Coach’s Quest to Bring CrossFit to the Special Olympics Community

April 14, 2022 by
Photo Credit: Courtesy of Sharon Palermo
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After her first session coaching CrossFit Special Olympics athletes in 2017, Sharon Palermo knew this was what she wanted to do.

“I don’t ever not want to do this,” said Palermo, a former affiliate owner, of how she felt after that first day training. “They’re just so inspiring.”

Five years later, not only is Palermo still coaching Special Olympics athletes, including two powerlifters who are headed to the Special Olympic Games (which go June 6-11 in Orlando, FL), but she’s also in the process of working with the Special Olympics New Hampshire organization to build a statewide functional fitness program in as many affiliates as possible.

The details: Palermo’s Special Olympics program started at CrossFit TUFF in Nashua, NH, but when that gym closed permanently, she moved it to CrossFit Earned in Merrimack, NH, where it continues to operate today.

  • Through the years, more than 50 Special Olympics athletes with various intellectual or developmental disabilities, or cognitive delay have been through the program. 
  • Today, as many as 20 people show up to a CrossFit class on any given day at CrossFit Earned, and neighboring gym, EverProven CrossFit in Dover, NH has just committed to offering the program, as well. 
  • So far, coaching the program has all been volunteer-based, but if Palermo can prove to the Special Olympics New Hampshire organization that the program is measurable and scalable, then she should be able to qualify for funding, which would be especially useful, as oftentimes this demographic needs equipment or adaptations of equipment that most gyms don’t currently have, Palermo explained.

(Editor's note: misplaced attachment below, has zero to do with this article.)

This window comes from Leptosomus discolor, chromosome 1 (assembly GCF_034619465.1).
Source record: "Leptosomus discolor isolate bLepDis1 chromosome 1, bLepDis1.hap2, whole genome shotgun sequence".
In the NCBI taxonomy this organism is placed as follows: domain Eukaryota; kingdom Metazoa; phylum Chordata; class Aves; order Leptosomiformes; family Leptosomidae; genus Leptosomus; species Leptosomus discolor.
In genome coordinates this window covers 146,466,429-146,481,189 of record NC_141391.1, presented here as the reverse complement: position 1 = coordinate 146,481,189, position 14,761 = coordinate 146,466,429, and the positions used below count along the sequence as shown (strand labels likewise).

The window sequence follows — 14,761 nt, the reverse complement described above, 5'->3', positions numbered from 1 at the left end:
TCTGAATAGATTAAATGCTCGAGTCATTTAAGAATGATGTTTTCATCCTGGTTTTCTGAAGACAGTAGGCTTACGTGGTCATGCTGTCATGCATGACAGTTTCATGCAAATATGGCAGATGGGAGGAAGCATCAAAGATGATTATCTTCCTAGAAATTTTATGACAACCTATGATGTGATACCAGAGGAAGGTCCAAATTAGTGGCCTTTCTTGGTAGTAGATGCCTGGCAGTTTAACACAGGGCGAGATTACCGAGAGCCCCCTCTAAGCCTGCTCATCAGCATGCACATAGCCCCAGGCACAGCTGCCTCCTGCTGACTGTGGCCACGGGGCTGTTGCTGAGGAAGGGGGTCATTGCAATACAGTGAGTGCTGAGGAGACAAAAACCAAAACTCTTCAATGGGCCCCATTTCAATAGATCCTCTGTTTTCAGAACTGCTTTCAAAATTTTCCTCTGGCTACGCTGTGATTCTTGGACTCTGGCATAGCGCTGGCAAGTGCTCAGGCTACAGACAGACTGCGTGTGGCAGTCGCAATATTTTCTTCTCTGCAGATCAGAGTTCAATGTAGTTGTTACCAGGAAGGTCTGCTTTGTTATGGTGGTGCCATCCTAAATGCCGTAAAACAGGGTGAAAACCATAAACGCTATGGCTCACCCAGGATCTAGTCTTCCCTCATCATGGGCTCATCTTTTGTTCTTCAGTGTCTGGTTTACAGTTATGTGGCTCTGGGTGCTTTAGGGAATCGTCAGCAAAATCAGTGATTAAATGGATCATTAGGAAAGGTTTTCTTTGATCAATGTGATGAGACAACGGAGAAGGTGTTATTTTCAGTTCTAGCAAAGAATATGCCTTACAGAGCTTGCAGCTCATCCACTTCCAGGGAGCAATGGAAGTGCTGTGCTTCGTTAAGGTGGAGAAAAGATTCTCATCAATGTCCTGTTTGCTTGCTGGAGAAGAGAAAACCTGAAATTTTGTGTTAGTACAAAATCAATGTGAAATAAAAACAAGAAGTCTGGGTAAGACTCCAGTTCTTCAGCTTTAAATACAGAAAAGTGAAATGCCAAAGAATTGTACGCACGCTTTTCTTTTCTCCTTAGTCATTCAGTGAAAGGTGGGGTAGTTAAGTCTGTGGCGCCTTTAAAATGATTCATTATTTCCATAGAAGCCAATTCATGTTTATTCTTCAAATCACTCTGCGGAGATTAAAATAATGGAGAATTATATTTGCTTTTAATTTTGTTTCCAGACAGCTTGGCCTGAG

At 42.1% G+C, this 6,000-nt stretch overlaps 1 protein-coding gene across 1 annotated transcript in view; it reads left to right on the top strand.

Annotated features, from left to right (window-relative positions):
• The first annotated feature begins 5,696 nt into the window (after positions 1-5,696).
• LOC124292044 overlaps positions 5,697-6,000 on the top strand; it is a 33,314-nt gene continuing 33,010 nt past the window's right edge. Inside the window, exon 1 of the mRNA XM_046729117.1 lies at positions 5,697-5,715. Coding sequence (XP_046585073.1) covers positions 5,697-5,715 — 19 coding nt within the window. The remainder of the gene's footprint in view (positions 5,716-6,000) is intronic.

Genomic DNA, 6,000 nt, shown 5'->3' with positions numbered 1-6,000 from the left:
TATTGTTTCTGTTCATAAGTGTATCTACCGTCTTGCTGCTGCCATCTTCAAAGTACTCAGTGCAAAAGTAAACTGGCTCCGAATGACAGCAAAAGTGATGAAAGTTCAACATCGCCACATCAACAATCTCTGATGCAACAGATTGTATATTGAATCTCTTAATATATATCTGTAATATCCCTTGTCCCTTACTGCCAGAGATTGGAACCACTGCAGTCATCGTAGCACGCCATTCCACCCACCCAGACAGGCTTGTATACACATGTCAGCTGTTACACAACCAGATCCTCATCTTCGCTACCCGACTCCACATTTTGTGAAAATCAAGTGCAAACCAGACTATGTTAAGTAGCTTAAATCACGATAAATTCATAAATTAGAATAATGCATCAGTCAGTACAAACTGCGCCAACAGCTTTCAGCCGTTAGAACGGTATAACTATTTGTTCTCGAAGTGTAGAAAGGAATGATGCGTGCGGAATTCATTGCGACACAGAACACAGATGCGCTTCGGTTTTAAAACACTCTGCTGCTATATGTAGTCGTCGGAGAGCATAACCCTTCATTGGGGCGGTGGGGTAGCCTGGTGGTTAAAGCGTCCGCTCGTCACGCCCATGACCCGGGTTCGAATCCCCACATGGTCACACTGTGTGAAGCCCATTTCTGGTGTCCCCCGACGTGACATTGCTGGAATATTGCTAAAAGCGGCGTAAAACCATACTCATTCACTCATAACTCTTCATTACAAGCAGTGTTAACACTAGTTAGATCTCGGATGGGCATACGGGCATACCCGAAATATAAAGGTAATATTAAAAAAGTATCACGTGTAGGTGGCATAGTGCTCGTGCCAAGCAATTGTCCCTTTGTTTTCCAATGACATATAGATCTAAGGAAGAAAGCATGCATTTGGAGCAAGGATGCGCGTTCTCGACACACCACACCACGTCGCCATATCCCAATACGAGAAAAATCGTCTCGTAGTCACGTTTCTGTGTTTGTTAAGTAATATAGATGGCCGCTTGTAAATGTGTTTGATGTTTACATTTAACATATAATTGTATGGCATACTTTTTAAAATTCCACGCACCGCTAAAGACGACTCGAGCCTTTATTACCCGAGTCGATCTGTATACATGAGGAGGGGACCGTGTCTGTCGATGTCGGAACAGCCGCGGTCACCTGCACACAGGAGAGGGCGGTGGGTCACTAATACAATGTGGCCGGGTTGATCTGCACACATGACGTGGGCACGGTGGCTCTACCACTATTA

• “Right now we’re beta testing. It needs to be streamline across the board, so we’re in the process of building a cohesive program that can be transferred to other gyms. So we’re trying to provide coaches with a structure and understanding of the needs of Special Olympic athletes, as well as how to interact with them,” Palermo said. “Our hope is to be able to provide coaches with the training on how to work with these athletes.” 

The big picture: Regardless of whether or not the program ever qualifies for funding via the Special Olympics, Palermo will keep coaching these athletes, because she can’t imagine life without it. 

  • “Just the feeling you get when you work with these athletes, it’s just so inspiring…They have taught me that nothing is impossible,” Palermo said.
  • She added: “And the results have been amazing. Just the confidence they get. I have had people afraid of doing burpees, and now they can do burpees and sit-ups. Watching them be able to do things they couldn’t do before without pain or discomfort, or maybe just because they couldn’t move that way, is so exciting. But it’s more than that. Their mood and mindset changes. It’s an entire life improvement.”

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